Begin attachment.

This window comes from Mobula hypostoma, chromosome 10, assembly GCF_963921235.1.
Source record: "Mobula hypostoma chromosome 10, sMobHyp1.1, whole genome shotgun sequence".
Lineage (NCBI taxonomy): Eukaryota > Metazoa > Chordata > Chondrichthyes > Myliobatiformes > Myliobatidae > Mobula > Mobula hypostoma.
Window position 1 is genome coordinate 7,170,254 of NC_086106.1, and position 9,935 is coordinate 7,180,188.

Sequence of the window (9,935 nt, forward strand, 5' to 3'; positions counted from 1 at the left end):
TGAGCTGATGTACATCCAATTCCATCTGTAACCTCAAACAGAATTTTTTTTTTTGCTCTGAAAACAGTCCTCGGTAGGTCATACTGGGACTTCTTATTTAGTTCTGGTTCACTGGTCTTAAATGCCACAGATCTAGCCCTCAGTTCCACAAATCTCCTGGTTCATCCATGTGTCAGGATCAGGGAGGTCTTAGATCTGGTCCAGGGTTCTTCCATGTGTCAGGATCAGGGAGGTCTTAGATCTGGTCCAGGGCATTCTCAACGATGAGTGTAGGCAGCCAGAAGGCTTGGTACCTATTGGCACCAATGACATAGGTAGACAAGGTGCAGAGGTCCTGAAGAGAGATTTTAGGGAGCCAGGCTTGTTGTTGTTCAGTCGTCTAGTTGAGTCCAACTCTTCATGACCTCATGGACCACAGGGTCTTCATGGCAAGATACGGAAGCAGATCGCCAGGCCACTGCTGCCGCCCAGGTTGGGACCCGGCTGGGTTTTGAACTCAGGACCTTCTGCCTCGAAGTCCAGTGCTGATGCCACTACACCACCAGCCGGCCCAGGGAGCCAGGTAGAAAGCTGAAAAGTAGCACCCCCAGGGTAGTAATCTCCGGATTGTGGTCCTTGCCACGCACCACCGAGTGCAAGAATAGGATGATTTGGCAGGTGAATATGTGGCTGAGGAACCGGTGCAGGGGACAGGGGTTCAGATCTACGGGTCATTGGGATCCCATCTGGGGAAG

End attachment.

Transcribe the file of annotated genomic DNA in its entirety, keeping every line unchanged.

This window comes from Mobula hypostoma, chromosome 10, assembly GCF_963921235.1.
Source record: "Mobula hypostoma chromosome 10, sMobHyp1.1, whole genome shotgun sequence".
Lineage (NCBI taxonomy): Eukaryota > Metazoa > Chordata > Chondrichthyes > Myliobatiformes > Myliobatidae > Mobula > Mobula hypostoma.
Window position 1 is genome coordinate 7,170,254 of NC_086106.1, and position 9,935 is coordinate 7,180,188.

Sequence of the window (9,935 nt, forward strand, 5' to 3'; positions counted from 1 at the left end):
TGAGCTGATGTACATCCAATTCCATCTGTAACCTCAAACAGAATTTTTTTTTTTGCTCTGAAAACAGTCCTCGGTAGGTCATACTGGGACTTCTTATTTAGTTCTGGTTCACTGGTCTTAAATGCCACAGATCTAGCCCTCAGTTCCACAAATCTCCTGGTTCATCCATGTGTCAGGATCAGGGAGGTCTTAGATCTGGTCCAGGGTTCTTCCATGTGTCAGGATCAGGGAGGTCTTAGATCTGGTCCAGGGCATTCTCAACGATGAGTGTAGGCAGCCAGAAGGCTTGGTACCTATTGGCACCAATGACATAGGTAGACAAGGTGCAGAGGTCCTGAAGAGAGATTTTAGGGAGCCAGGCTTGTTGTTGTTCAGTCGTCTAGTTGAGTCCAACTCTTCATGACCTCATGGACCACAGGGTCTTCATGGCAAGATACGGAAGCAGATCGCCAGGCCACTGCTGCCGCCCAGGTTGGGACCCGGCTGGGTTTTGAACTCAGGACCTTCTGCCTCGAAGTCCAGTGCTGATGCCACTACACCACCAGCCGGCCCAGGGAGCCAGGTAGAAAGCTGAAAAGTAGCACCCCCAGGGTAGTAATCTCCGGATTGTGGTCCTTGCCACGCACCACCGAGTGCAAGAATAGGATGATTTGGCAGGTGAATATGTGGCTGAGGAACCGGTGCAGGGGACAGGGGTTCAGATCTACGGGTCATTGGGATCCCATCTGGGGAAG